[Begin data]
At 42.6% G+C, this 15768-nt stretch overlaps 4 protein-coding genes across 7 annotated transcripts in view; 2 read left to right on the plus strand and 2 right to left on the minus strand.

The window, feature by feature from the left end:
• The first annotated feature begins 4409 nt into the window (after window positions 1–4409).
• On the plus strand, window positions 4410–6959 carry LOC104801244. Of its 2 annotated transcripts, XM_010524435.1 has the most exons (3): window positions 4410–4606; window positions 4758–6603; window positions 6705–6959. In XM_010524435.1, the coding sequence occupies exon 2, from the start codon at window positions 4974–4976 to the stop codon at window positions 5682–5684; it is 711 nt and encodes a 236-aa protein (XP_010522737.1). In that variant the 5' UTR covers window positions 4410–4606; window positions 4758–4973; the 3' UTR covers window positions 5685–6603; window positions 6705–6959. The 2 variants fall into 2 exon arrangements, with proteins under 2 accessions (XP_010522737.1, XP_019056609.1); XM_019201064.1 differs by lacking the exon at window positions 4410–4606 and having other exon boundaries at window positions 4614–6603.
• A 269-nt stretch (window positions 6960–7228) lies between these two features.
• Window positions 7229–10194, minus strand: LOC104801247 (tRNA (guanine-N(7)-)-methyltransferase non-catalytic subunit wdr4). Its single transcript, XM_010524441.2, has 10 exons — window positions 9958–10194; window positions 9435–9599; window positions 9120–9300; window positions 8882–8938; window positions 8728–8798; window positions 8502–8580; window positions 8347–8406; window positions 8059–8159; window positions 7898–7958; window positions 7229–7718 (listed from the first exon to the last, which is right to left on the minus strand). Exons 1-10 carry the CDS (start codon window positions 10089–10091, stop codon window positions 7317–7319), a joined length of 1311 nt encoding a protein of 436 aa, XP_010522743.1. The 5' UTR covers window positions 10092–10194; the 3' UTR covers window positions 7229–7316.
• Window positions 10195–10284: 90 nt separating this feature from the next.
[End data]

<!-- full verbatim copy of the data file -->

At 42.6% G+C, this 15768-nt stretch overlaps 4 protein-coding genes across 7 annotated transcripts in view; 2 read left to right on the plus strand and 2 right to left on the minus strand.

The window, feature by feature from the left end:
• The first annotated feature begins 4409 nt into the window (after window positions 1–4409).
• On the plus strand, window positions 4410–6959 carry LOC104801244. Of its 2 annotated transcripts, XM_010524435.1 has the most exons (3): window positions 4410–4606; window positions 4758–6603; window positions 6705–6959. In XM_010524435.1, the coding sequence occupies exon 2, from the start codon at window positions 4974–4976 to the stop codon at window positions 5682–5684; it is 711 nt and encodes a 236-aa protein (XP_010522737.1). In that variant the 5' UTR covers window positions 4410–4606; window positions 4758–4973; the 3' UTR covers window positions 5685–6603; window positions 6705–6959. The 2 variants fall into 2 exon arrangements, with proteins under 2 accessions (XP_010522737.1, XP_019056609.1); XM_019201064.1 differs by lacking the exon at window positions 4410–4606 and having other exon boundaries at window positions 4614–6603.
• A 269-nt stretch (window positions 6960–7228) lies between these two features.
• Window positions 7229–10194, minus strand: LOC104801247 (tRNA (guanine-N(7)-)-methyltransferase non-catalytic subunit wdr4). Its single transcript, XM_010524441.2, has 10 exons — window positions 9958–10194; window positions 9435–9599; window positions 9120–9300; window positions 8882–8938; window positions 8728–8798; window positions 8502–8580; window positions 8347–8406; window positions 8059–8159; window positions 7898–7958; window positions 7229–7718 (listed from the first exon to the last, which is right to left on the minus strand). Exons 1-10 carry the CDS (start codon window positions 10089–10091, stop codon window positions 7317–7319), a joined length of 1311 nt encoding a protein of 436 aa, XP_010522743.1. The 5' UTR covers window positions 10092–10194; the 3' UTR covers window positions 7229–7316.
• Window positions 10195–10284: 90 nt separating this feature from the next.